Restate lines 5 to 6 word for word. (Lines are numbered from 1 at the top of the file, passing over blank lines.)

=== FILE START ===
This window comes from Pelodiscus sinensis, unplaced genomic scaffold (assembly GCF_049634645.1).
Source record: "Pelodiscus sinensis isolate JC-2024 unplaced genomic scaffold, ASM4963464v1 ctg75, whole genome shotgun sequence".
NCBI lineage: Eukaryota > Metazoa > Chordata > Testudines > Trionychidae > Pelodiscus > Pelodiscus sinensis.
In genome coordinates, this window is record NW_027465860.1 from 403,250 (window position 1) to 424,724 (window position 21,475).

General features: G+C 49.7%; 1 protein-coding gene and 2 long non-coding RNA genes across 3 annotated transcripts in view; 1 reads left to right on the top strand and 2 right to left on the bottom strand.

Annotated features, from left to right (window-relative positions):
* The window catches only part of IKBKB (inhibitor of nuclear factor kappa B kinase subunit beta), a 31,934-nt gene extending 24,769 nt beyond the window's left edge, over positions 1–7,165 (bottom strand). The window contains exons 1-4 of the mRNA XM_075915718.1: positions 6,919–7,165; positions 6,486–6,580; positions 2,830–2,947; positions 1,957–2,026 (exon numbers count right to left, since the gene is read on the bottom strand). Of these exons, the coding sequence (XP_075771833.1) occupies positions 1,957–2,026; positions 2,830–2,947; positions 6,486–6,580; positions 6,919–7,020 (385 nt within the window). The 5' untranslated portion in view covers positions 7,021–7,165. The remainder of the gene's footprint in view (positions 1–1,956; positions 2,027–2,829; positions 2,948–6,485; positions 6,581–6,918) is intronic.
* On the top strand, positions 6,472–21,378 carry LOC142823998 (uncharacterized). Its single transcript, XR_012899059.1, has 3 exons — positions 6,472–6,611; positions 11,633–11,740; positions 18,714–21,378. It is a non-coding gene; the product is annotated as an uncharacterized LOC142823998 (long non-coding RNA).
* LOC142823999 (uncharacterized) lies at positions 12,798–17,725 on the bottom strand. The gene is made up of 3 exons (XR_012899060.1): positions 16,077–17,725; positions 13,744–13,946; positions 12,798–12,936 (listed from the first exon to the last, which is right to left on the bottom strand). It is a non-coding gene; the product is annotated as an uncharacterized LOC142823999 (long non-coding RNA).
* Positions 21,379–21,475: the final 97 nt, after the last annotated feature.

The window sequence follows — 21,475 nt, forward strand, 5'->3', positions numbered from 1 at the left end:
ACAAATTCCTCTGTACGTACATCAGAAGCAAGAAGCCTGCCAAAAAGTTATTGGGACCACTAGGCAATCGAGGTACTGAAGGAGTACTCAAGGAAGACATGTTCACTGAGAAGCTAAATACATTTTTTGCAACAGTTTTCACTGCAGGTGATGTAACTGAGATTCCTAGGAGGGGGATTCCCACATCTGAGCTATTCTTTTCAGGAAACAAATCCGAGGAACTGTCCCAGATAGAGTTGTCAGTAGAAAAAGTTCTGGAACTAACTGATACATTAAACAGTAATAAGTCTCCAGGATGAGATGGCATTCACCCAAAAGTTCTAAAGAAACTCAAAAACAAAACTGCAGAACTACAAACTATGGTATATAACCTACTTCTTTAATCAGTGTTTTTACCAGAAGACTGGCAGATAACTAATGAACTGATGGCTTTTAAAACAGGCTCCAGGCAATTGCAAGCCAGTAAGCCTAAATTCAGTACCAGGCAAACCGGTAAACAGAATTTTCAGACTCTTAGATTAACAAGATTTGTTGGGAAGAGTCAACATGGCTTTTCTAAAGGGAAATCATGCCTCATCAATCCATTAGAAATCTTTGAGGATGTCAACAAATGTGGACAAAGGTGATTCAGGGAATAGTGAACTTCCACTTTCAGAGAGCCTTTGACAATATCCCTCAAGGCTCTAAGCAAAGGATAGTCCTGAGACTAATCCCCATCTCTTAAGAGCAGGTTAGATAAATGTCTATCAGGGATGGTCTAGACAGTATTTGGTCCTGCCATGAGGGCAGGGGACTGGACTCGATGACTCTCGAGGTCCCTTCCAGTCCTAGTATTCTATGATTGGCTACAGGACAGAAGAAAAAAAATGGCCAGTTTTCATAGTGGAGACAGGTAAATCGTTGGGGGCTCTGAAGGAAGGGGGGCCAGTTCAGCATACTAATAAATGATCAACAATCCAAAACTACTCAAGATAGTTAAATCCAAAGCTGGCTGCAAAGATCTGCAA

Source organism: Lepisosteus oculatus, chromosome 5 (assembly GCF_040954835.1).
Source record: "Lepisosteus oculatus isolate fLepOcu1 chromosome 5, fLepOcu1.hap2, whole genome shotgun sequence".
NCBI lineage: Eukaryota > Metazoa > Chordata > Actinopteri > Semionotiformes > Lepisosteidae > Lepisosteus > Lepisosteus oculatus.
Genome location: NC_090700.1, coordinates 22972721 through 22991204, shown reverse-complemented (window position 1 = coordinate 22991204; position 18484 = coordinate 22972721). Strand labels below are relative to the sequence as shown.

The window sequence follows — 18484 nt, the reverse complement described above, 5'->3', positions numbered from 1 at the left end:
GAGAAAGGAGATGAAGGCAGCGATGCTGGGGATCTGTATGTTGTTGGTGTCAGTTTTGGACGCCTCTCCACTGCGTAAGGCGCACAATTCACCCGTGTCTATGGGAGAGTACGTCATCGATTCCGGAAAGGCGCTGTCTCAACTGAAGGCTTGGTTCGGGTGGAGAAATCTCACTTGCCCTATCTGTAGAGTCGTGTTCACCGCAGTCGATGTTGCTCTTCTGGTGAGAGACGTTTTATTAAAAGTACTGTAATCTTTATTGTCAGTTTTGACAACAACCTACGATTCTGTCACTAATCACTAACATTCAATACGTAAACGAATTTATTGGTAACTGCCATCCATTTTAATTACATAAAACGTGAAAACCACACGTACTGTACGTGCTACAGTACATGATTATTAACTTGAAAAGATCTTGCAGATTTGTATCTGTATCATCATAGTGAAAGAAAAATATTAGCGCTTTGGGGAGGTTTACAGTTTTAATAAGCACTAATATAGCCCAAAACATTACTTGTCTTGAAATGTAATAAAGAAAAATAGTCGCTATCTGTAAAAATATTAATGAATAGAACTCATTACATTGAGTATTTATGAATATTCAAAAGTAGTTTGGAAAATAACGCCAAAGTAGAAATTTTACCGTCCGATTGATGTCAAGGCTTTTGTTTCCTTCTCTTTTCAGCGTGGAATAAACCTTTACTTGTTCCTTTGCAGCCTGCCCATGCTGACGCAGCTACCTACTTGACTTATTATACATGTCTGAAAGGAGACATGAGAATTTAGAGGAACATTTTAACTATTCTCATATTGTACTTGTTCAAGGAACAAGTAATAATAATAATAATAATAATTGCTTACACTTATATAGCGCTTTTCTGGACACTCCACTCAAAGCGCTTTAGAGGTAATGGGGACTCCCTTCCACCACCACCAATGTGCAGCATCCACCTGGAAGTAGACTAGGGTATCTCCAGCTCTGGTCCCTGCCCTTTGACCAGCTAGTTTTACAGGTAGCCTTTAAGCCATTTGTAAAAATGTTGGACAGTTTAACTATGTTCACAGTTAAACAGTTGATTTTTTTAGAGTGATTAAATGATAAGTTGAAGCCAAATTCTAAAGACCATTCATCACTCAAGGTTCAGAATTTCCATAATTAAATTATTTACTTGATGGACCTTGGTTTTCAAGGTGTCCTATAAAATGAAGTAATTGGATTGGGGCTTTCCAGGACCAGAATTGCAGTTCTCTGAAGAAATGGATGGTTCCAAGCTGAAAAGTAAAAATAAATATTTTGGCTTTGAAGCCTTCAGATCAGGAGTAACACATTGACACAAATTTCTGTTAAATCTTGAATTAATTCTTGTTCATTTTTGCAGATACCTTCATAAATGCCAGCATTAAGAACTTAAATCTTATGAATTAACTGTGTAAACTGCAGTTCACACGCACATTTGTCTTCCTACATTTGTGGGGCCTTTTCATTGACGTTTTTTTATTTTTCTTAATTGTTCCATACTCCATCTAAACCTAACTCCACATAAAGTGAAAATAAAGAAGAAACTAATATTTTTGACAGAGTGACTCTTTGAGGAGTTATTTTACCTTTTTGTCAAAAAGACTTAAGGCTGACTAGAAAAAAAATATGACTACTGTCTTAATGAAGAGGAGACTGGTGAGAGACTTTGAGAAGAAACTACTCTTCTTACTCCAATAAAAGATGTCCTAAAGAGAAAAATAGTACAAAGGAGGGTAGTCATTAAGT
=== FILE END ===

General features: G+C 49.7%; 1 protein-coding gene and 2 long non-coding RNA genes across 3 annotated transcripts in view; 1 reads left to right on the top strand and 2 right to left on the bottom strand.

Annotated features, from left to right (window-relative positions):